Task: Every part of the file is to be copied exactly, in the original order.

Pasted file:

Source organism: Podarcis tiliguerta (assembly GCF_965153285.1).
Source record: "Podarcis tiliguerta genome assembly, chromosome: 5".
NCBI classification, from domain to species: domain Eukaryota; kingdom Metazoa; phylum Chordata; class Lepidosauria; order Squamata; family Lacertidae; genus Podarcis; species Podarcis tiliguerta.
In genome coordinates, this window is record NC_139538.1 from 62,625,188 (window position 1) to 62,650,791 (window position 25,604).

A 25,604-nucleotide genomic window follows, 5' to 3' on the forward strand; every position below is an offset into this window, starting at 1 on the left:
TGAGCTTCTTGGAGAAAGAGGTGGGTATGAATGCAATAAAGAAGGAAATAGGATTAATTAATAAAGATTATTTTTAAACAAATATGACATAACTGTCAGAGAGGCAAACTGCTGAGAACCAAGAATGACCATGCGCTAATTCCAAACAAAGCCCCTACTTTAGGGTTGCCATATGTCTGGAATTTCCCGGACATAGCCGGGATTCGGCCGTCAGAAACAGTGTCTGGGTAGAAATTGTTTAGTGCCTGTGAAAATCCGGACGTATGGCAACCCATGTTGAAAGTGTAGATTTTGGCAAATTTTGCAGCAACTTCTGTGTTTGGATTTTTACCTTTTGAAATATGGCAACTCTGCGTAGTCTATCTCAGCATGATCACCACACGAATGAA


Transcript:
Source organism: Podarcis tiliguerta (assembly GCF_965153285.1).
Source record: "Podarcis tiliguerta genome assembly, chromosome: 5".
NCBI classification, from domain to species: domain Eukaryota; kingdom Metazoa; phylum Chordata; class Lepidosauria; order Squamata; family Lacertidae; genus Podarcis; species Podarcis tiliguerta.
In genome coordinates, this window is record NC_139538.1 from 62,625,188 (window position 1) to 62,650,791 (window position 25,604).

A 25,604-nucleotide genomic window follows, 5' to 3' on the forward strand; every position below is an offset into this window, starting at 1 on the left:
TGAGCTTCTTGGAGAAAGAGGTGGGTATGAATGCAATAAAGAAGGAAATAGGATTAATTAATAAAGATTATTTTTAAACAAATATGACATAACTGTCAGAGAGGCAAACTGCTGAGAACCAAGAATGACCATGCGCTAATTCCAAACAAAGCCCCTACTTTAGGGTTGCCATATGTCTGGAATTTCCCGGACATAGCCGGGATTCGGCCGTCAGAAACAGTGTCTGGGTAGAAATTGTTTAGTGCCTGTGAAAATCCGGACGTATGGCAACCCATGTTGAAAGTGTAGATTTTGGCAAATTTTGCAGCAACTTCTGTGTTTGGATTTTTACCTTTTGAAATATGGCAACTCTGCGTAGTCTATCTCAGCATGATCACCACACGAATGAA